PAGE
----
With the number of horses growing significantly in the past 5 years, they were deemed to be a threat to native species.
A Brumby is a free-roaming Wild Bush Horse found in Australia.
Historically, the Brumby was found all over Australia and were valued as they were used to build early infrastructure, for transport, farming and policing. Today, though they are seen by the Australian government as a pest. Bumbies live in many places, including some National Parks, though most are found in Victoria, New South Wales. These beautiful creatures are lately the subject of controversy in Australia.
Some Australian scientists see the Brumby as a pest and even a threat to native ecosystems and others think they are contributing more to an evolving ecosystem. In nature, vegetation or plant communities things can change over time. In the same place, the replacement of the old plant community by a new plant community is called vegetation succession. Similarly, an ecosystem is replaced by another ecosystem, which is called ecosystem evolution. From what I understand, the discussion is that the Brumby are a threat to the current ecosystem, but should scientists step in and kill the horses to save the it or should they allow the ecosystem to evolve without intervention.
That being said, the number of Brumby horses found in the Australian Alps has gone from 9,000 to 24,000 over five years.
In an effort to protect Victoria's biodiversity, their Supreme Court has made a ruling that has passions running high. The Supreme Court found Parks Victoria was not obliged to consult the community on its recent plan to shoot feral horses, meaning the Brumby. Justice Michael O'Bryan said that "I am not satisfied that the action, involving the removal of brumbies from the Bogong High Plains and the reduction in number of brumbies in the Eastern Alps, will have or is likely to have a significant impact on the National Heritage values of the Australian Alps."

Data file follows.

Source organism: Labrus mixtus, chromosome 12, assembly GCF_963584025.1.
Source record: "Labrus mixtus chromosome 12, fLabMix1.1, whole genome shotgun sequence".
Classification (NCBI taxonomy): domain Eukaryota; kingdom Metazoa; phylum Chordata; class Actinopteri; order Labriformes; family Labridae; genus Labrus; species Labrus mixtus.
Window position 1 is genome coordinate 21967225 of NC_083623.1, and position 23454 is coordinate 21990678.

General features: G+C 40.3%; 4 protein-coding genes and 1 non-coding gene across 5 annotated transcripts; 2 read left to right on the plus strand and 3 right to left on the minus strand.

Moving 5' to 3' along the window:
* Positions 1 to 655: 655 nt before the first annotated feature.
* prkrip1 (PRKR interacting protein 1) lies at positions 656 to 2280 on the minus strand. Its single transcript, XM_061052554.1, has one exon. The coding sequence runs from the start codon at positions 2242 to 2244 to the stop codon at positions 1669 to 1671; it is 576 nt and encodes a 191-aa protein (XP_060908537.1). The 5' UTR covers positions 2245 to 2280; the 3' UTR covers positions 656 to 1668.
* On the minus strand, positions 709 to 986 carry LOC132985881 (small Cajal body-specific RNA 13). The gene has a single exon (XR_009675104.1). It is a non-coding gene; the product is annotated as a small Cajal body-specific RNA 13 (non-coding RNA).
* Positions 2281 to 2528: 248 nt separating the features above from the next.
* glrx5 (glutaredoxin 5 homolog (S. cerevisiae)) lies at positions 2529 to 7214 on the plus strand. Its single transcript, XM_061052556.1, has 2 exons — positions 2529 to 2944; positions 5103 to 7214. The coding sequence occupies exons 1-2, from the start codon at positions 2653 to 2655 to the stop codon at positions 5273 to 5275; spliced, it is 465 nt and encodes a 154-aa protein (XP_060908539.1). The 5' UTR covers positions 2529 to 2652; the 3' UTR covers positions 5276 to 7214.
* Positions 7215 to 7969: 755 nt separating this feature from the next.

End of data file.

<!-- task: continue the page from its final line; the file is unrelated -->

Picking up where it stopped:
Cattleman Philip Maguire brought the challenge to save the horses to court after the Parks Victoria were granted permission to cull. In an interview with the Guardian he stated that "They are not nice people. Not only are they bureaucrats, but they're zealots. They think they know everything about this country, they don't know anything about this country. They have done a lot of damage."
A cull is what is used "to reduce or control the size of (something, such as a herd) by removal (as by hunting or slaughter)."
A statement from Matthew Jackson CEO Parks Victoria reads "Parks Victoria has a legal and moral obligation to protect the native species that are at risk of extinction from the impacts of feral horses and other pest animals." Native plants and animals are found in the park are not found anywhere else in the world and as such, deserve to be protected from thr Brumby, who are severely damaging them. "The 2019-20 bushfires wiped out very large areas of habitat for our unique native species. The areas less affected by fire now provide the only habitat for threatened native species and are being severely damaged by feral horses, whose numbers have significantly increased in the past five years."
Parks Victoria regularly undertakes programs to manage deer, pigs and other non-native species, complementing feral horse management. They plan to kill a large number of feral horses in parts of the Alpine National Park, including shooting some in the Eastern Alps and removing the entire Bogong High Plains Brumby population.
According to Justice Michael O'Bryan, when the plan was introduced to the public, 80% of the public supported shooting the horses as a control method. Philip Maguire has said that the public was not made aware about Parks Victoria's plans to shoot the horses until May 8.
Parks Victoria told the court ground shooters would not start their operations before Tuesday, June 9.
There is currently a petition to stop the cull of the Brumby that has 94,000 signatures. If you would like to sign it, please click here .